Stay tuned for additional follow-up blogs that address participants’ questions. The next one will answer this question: How can I respectfully ask questions about identities different from my own?

Wicht is the senior manager for teaching and learning at Teaching Tolerance. 

 

 

 

Free Islamic Peace Education Report

IPR

On July 28, many Muslims in the  United States and across the  globe will be celebrating the  conclusion of Ramadan, the    holiday of Eid-al-Fitr.

The Eid-al-Fitr is the festival  and/or feast of the breaking of  the fast, a time of mutual  acknowledgement for Muslims  who have been fasting  throughout the country and  around the world (depending on  their time zone).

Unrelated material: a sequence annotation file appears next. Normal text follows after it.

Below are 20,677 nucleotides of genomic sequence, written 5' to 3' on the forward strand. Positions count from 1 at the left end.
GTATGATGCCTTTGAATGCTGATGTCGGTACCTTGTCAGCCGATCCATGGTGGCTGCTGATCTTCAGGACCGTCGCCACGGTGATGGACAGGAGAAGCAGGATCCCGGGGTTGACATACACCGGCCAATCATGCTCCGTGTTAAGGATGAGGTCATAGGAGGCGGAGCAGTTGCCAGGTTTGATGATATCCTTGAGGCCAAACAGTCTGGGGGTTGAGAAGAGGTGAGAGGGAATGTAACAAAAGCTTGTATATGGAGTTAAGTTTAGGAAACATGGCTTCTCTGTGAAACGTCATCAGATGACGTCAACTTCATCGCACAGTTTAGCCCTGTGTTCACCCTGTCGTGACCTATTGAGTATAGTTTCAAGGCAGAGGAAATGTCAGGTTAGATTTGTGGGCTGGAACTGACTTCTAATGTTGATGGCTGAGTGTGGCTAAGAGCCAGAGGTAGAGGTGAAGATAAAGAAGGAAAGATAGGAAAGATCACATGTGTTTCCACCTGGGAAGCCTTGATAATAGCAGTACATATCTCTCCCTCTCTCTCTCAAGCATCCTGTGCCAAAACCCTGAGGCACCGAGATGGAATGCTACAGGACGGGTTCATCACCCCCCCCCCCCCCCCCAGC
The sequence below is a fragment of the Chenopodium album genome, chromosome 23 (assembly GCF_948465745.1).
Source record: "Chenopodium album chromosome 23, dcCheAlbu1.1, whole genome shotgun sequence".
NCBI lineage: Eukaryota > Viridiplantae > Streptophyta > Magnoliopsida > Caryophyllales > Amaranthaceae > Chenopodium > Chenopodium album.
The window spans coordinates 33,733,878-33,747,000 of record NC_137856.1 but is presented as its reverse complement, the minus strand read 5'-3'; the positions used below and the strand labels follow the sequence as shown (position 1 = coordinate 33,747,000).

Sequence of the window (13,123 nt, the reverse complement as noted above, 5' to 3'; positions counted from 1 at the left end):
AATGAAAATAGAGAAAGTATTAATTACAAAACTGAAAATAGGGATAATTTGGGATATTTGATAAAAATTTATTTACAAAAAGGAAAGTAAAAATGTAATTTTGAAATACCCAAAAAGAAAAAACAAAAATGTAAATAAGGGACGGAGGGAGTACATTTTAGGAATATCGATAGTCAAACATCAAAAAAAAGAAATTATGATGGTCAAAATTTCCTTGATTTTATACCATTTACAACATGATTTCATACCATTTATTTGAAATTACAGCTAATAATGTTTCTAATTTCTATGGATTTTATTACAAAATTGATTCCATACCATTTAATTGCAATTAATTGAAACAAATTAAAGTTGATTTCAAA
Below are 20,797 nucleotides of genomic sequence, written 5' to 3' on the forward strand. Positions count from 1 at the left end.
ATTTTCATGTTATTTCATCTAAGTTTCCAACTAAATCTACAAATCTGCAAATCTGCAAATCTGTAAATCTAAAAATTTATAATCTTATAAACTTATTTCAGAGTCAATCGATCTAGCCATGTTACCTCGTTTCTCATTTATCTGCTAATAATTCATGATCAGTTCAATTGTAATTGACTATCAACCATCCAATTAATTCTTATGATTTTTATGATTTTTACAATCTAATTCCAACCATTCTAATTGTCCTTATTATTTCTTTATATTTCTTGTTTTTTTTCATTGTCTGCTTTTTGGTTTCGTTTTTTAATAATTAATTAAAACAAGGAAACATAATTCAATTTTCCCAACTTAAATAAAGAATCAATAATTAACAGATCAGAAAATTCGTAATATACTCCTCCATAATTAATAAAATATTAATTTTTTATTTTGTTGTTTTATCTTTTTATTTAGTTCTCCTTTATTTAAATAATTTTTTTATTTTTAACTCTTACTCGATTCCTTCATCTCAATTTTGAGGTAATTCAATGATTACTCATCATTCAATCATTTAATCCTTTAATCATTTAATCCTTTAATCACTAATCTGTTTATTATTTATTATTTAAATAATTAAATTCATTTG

To mark the Eid, we would like to share one of our blessings with you: what we learned when we convened four Islamic peace educators from vastly different backgrounds for a day-long exchange on their work in Islamic peace education.

The peace educators shared how they incorporate the topic of peace into their teaching. They shared their stories
and some of their Islamic peace education initiatives.

We – and they – learned from each other’s triumphs and challenges.

Participants included:

  • Jamila Afghani (Peacemaker in Action, 2008) from Kabul, Afghanistan;
  • Azhar (Azi) Hussain (Peacemaker in Action, 2006) from Dubai, UAE and Pakistan;
  • Sarrah Buker from Holmdel, New Jersey; and
  • Rabia Terri Harris from Stony Point, New York.